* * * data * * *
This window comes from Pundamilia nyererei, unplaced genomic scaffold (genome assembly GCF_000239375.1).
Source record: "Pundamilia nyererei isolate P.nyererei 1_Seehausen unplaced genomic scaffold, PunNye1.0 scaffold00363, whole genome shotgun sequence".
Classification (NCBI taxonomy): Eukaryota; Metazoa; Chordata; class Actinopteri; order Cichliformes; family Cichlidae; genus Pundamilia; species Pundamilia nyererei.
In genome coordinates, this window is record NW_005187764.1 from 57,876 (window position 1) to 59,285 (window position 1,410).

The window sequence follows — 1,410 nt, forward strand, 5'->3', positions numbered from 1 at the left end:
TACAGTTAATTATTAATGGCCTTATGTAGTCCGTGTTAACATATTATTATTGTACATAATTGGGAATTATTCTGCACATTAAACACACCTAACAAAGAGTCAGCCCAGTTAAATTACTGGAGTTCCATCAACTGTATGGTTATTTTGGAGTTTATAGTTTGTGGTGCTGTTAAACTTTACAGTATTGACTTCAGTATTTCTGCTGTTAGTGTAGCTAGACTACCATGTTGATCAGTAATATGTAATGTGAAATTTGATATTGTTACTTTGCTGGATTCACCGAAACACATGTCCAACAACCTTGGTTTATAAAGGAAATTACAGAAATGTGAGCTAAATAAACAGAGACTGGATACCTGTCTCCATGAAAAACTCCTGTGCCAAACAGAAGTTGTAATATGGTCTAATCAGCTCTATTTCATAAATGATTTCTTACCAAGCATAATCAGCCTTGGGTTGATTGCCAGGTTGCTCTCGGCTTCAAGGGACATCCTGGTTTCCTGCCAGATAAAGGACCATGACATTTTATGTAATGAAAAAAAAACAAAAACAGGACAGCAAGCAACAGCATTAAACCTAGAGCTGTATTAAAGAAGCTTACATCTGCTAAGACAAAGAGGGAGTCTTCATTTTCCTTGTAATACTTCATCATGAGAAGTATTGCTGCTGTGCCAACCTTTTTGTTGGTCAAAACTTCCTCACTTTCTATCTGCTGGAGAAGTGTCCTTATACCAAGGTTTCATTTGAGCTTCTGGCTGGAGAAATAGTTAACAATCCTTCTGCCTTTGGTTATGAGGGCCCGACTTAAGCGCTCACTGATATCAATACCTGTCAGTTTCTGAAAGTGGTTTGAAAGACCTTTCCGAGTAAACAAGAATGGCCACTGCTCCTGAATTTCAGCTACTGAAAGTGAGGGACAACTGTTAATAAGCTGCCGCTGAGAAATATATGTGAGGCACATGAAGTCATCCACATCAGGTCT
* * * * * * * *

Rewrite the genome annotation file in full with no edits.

This window comes from Pundamilia nyererei, unplaced genomic scaffold (genome assembly GCF_000239375.1).
Source record: "Pundamilia nyererei isolate P.nyererei 1_Seehausen unplaced genomic scaffold, PunNye1.0 scaffold00363, whole genome shotgun sequence".
Classification (NCBI taxonomy): Eukaryota; Metazoa; Chordata; class Actinopteri; order Cichliformes; family Cichlidae; genus Pundamilia; species Pundamilia nyererei.
In genome coordinates, this window is record NW_005187764.1 from 57,876 (window position 1) to 59,285 (window position 1,410).

The window sequence follows — 1,410 nt, forward strand, 5'->3', positions numbered from 1 at the left end:
TACAGTTAATTATTAATGGCCTTATGTAGTCCGTGTTAACATATTATTATTGTACATAATTGGGAATTATTCTGCACATTAAACACACCTAACAAAGAGTCAGCCCAGTTAAATTACTGGAGTTCCATCAACTGTATGGTTATTTTGGAGTTTATAGTTTGTGGTGCTGTTAAACTTTACAGTATTGACTTCAGTATTTCTGCTGTTAGTGTAGCTAGACTACCATGTTGATCAGTAATATGTAATGTGAAATTTGATATTGTTACTTTGCTGGATTCACCGAAACACATGTCCAACAACCTTGGTTTATAAAGGAAATTACAGAAATGTGAGCTAAATAAACAGAGACTGGATACCTGTCTCCATGAAAAACTCCTGTGCCAAACAGAAGTTGTAATATGGTCTAATCAGCTCTATTTCATAAATGATTTCTTACCAAGCATAATCAGCCTTGGGTTGATTGCCAGGTTGCTCTCGGCTTCAAGGGACATCCTGGTTTCCTGCCAGATAAAGGACCATGACATTTTATGTAATGAAAAAAAAACAAAAACAGGACAGCAAGCAACAGCATTAAACCTAGAGCTGTATTAAAGAAGCTTACATCTGCTAAGACAAAGAGGGAGTCTTCATTTTCCTTGTAATACTTCATCATGAGAAGTATTGCTGCTGTGCCAACCTTTTTGTTGGTCAAAACTTCCTCACTTTCTATCTGCTGGAGAAGTGTCCTTATACCAAGGTTTCATTTGAGCTTCTGGCTGGAGAAATAGTTAACAATCCTTCTGCCTTTGGTTATGAGGGCCCGACTTAAGCGCTCACTGATATCAATACCTGTCAGTTTCTGAAAGTGGTTTGAAAGACCTTTCCGAGTAAACAAGAATGGCCACTGCTCCTGAATTTCAGCTACTGAAAGTGAGGGACAACTGTTAATAAGCTGCCGCTGAGAAATATATGTGAGGCACATGAAGTCATCCACATCAGGTCT